The FTC took action against grill maker Weber-Stephen Products, LLC, for illegally restricting customers’ right to repair their purchased products. The FTC’s complaint charges that Weber’s warranty included terms that conveyed that the warranty is void if customers use or install third-party parts on their grill products. Weber is being ordered to fix its warranty by removing illegal terms and recognizing the right to repair. Following the FTC’s right to repair report Nixing the Fix, the Commission issued a Policy Statement on Repair Restrictions Imposed by Manufacturers, pledging to ramp up investigations into illegal repair restrictions. The FTC recently announced complaints and orders against Harley-Davidson and the maker of Westinghouse outdoor generators for similar issues.
The FTC has finalized an order against apparel company Lions Not Sheep Products, LLC, and its owner Sean Whalen for falsely claiming that its imported apparel is made in the USA. Under the order, the defendants will pay $211,335. The FTC’s May 2022 complaint alleged that the company added phony Made in USA labels to clothing imported from China and other countries.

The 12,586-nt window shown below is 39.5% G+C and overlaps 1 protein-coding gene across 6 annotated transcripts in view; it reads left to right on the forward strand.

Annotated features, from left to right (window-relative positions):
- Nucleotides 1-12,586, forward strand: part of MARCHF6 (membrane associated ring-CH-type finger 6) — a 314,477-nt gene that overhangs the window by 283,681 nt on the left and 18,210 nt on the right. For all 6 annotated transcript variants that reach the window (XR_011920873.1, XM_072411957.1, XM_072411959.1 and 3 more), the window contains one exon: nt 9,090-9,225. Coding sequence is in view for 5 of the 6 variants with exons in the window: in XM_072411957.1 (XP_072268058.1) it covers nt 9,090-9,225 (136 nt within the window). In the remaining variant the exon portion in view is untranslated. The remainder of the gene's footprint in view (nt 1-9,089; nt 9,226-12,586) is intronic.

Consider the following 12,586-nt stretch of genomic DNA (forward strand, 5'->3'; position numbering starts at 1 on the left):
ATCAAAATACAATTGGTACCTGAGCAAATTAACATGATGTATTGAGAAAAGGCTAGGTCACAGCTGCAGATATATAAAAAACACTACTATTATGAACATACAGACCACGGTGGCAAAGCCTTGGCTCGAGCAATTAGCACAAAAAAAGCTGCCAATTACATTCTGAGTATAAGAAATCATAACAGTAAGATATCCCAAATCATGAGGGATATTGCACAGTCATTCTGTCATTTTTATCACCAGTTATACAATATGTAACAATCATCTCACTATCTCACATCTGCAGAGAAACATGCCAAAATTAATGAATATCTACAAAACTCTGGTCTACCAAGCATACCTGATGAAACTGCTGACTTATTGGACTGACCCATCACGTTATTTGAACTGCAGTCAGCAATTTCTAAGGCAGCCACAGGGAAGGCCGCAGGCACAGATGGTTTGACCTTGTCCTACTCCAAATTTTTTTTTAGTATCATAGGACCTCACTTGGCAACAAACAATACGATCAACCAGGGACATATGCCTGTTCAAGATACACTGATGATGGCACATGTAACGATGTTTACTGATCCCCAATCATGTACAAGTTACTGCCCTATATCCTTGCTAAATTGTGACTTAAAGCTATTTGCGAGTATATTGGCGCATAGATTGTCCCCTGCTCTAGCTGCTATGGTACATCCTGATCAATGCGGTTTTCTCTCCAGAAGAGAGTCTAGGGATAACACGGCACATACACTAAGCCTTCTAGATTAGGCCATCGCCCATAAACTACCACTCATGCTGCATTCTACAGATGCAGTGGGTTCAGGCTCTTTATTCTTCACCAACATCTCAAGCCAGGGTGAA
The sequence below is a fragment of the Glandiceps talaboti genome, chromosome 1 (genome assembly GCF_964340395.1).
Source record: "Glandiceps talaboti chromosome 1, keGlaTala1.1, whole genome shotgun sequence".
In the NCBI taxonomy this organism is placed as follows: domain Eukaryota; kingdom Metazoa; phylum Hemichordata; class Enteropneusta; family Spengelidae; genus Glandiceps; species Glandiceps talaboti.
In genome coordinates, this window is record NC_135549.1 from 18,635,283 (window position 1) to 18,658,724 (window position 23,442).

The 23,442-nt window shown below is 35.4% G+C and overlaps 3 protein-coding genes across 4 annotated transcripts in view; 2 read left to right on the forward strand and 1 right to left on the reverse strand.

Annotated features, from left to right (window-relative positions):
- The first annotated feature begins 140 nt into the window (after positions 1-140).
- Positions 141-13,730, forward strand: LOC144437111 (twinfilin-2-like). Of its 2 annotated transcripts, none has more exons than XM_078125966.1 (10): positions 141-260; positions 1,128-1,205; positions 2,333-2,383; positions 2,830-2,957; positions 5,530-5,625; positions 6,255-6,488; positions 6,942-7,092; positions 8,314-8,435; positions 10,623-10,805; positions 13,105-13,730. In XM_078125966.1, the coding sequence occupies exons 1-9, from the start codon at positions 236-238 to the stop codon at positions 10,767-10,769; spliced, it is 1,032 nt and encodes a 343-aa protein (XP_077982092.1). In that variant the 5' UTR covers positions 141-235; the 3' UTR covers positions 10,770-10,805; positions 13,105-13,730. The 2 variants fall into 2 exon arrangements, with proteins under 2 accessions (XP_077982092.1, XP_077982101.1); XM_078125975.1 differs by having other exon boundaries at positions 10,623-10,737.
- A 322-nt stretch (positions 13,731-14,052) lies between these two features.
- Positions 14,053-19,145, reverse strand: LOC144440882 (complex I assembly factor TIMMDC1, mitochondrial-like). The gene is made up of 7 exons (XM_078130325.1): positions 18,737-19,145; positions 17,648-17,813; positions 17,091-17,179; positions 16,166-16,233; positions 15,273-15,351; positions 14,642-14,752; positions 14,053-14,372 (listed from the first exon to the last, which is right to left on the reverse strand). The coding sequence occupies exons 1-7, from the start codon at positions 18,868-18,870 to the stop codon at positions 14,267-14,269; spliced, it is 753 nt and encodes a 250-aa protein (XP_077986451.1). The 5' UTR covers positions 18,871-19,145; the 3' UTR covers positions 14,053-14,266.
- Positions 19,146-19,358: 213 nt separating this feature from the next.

U.S. Department of Justice
The U.S. Department of Justice (DOJ) announced the indictment of the CEO of dozens of companies for trafficking in counterfeit Cisco networking equipment with an estimated retail value of over $1 billion. According to the indictment, Onur Aksoy, allegedly ran at least 19 companies as well as at least 15 Amazon storefronts, at least 10 eBay storefronts, and multiple other entities that imported tens of thousands of fraudulent and counterfeit Cisco networking devices from China and Hong Kong and resold them to customers in the United States and overseas, falsely representing the products as new and genuine. The fraudulent and counterfeit products suffered from numerous performance, functionality, and safety problems.